My name is Ryan Ochoa and I am a photographer based in San Francisco. I work mainly with film, specifically 35mm since I believe it adds a rawness that reflects my hyper-sensitivity to the world — both the pain and the beauty within it. My go to camera is the Canon AE-1, and all photos in this series were shot on this camera. Topics I like to explore in my work include gender and identity, the illusion of the American Dream (a nightmare), as well as the distortion of image through light and color. I am a young queer boy who deals with Borderline Personality Disorder (which causes my hands to shake leading to the blurriness of some of my images) and these aspects of my identity heavily influence how I view the world behind the lens.
Why did you get into photography?
I got into photography because I used it as a meditative practice to find the beauty in the world around me. It is a therapeutic art form for me, and allows me to have conversations with myself that otherwise I would not have. For example, this identity project allowed me to better understand my own identity, which is something I would not have ever explored out of the context of photography.
Which photographers are your biggest influences?
My biggest influences are: Larry Sultan, Diane Arbus, Richard Avedon and Laura Greenfield.
How long have you been shooting?
I have been shooting for two years now.
Why is photography and shooting so important to you?
Photography is important to me because it documents a moment in time. It is as close as we get to an objective representation of a specific moment. Photographs tell stories, and I think there is something beautiful about contributing to this larger narrative of art, history and the self. Shooting is also a way for me to bond with my subjects and the world at large. I am quite shy but behind the camera I become a bit more confident.
Do you feel that you’re more of a creator or a documenter? Why?
I think I am more of a creator since I seek out certain subjects, settings and context to tell a specific story. I recognize how all of my images are influenced by my own perspective, so in this sense I am a creator.
What’s typically going through your mind when you create images? Tell us about your processes both mentally and mechanically?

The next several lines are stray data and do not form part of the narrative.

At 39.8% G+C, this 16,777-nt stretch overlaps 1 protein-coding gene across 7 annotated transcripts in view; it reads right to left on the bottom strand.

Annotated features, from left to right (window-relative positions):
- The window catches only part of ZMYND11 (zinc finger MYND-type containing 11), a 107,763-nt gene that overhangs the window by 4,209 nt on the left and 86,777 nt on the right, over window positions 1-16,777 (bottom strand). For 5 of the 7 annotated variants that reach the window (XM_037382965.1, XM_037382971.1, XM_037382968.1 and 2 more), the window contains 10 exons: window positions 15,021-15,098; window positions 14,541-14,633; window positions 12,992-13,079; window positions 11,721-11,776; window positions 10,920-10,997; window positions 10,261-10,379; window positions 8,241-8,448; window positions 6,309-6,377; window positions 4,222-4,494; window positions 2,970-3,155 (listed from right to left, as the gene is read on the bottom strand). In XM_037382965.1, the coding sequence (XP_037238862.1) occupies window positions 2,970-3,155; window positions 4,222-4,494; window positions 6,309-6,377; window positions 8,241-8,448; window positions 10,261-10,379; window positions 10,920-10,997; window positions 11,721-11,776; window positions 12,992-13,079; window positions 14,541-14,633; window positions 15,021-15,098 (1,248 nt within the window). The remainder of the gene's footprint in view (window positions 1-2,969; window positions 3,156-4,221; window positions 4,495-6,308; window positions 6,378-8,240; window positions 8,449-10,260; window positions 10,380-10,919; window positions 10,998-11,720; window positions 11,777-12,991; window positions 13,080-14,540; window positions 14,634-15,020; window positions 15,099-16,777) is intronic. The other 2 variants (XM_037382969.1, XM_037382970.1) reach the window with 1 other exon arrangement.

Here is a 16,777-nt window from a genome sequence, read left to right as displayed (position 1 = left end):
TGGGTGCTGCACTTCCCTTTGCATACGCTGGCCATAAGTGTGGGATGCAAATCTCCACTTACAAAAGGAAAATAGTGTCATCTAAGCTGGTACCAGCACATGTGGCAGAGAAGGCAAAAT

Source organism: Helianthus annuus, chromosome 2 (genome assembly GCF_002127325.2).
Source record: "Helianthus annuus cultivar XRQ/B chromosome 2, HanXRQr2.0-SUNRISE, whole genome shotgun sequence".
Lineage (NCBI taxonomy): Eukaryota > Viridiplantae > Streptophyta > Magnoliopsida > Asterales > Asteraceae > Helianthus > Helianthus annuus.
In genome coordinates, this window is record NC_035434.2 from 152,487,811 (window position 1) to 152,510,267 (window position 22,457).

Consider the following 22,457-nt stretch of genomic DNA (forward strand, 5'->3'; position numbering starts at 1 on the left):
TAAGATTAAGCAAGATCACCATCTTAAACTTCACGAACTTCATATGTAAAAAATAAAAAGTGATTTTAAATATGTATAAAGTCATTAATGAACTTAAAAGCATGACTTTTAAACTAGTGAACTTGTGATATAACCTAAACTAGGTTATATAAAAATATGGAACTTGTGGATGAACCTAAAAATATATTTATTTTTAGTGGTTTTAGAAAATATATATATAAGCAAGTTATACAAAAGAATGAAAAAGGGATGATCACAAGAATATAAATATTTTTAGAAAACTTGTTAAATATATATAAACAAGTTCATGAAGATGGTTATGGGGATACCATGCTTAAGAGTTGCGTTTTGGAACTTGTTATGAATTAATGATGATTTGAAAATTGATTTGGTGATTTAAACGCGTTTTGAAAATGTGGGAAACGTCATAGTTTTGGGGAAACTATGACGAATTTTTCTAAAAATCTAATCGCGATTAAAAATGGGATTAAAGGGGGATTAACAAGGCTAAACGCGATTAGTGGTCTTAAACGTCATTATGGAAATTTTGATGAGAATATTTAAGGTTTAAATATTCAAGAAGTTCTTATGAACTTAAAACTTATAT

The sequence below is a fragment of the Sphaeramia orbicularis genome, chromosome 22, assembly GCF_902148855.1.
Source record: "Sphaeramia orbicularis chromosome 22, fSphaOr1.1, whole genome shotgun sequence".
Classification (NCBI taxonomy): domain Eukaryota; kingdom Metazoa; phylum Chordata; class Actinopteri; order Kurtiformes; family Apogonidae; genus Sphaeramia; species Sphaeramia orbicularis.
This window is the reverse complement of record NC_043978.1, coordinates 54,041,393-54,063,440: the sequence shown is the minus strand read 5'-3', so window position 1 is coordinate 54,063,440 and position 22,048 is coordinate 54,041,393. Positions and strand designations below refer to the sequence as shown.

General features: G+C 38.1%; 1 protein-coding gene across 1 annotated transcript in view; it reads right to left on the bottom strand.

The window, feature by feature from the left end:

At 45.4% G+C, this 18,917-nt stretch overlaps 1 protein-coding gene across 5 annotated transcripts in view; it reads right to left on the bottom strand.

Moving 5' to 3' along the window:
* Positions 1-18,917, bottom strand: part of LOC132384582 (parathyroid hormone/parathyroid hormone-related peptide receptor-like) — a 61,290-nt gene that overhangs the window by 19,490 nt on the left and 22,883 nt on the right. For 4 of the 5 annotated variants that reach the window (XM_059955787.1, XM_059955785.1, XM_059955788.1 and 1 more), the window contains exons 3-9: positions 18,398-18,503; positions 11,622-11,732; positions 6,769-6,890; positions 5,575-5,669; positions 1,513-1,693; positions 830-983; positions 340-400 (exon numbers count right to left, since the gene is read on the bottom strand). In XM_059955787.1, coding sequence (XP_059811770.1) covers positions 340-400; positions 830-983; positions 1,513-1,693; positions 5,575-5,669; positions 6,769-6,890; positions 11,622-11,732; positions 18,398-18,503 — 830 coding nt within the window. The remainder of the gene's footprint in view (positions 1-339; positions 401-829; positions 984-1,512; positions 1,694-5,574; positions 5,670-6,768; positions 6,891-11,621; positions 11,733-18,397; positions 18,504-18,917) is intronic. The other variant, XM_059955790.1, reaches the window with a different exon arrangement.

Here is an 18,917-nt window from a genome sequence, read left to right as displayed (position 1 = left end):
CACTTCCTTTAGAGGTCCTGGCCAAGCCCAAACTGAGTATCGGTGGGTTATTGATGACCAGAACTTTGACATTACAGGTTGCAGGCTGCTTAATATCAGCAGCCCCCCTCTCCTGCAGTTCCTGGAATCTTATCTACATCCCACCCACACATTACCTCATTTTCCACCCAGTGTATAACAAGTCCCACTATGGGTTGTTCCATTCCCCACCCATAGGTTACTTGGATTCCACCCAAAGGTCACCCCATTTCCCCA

I usually experience flashes of shots I want to take. A head emerging out of water, a boy putting on lipstick, etc. I go into shoots with a desire to re-create these shots. When I am taking a picture, I think a lot about the colors in the frame as well as composition. Is this a unique perspective? How do I challenge the viewer’s gaze? I love playing with perception and motion, but I also really try to get raw portraits, if possible. Mechanically, I try to have a higher f-stop to let in as much light as possible. I only shoot in conditions in which the light works for my style.
Want to walk us through your processing techniques?
I developed some of these photos on my own and others I had developed for me.
Tell us about the project that you’re pitching, or your portfolio.
This project is a series of portraits I did of those I love. Each session was really an exploration of identity, with an attempt on my part to create an environment, an outfit, a photography style and ultimately a context that represented my view of the individual I was shooting with. I find identity to be a violent term that leads to self-destruction, so I explored this as well. Whether that be Carly playing around in a pool, where there was this drowning of beauty and emergence of a clean slate that I saw with her; or Aaron, bare and naked like a confused boy, to bold, beautiful, and painted in make-up, there are different ways we hide, we shine and we present ourselves. I think the intimacy I share with each of my subjects allowed me to capture images that reflect both their identity as well as a larger discussion on what identity means. How do you represent someone in a photo? What if you could use two images to capture the dynamic ephemeral nature of our identities? That is what I explored with this project.
What made you want to get into your genre?
I really want to tell a story about mental health, pain and the performance of identity/normalcy.
Tell us a bit about the gear that you use and how you feel it helps you achieve your creative vision
Just me and my Canon AE-1.
What motivates you to shoot?
My depression oddly motivates me because I feel so much lighter after a shoot. This satisfaction is what gets me out of bed and behind the camera.
Visit his website to learn more about Ryan Ochoa and see more of his film photography.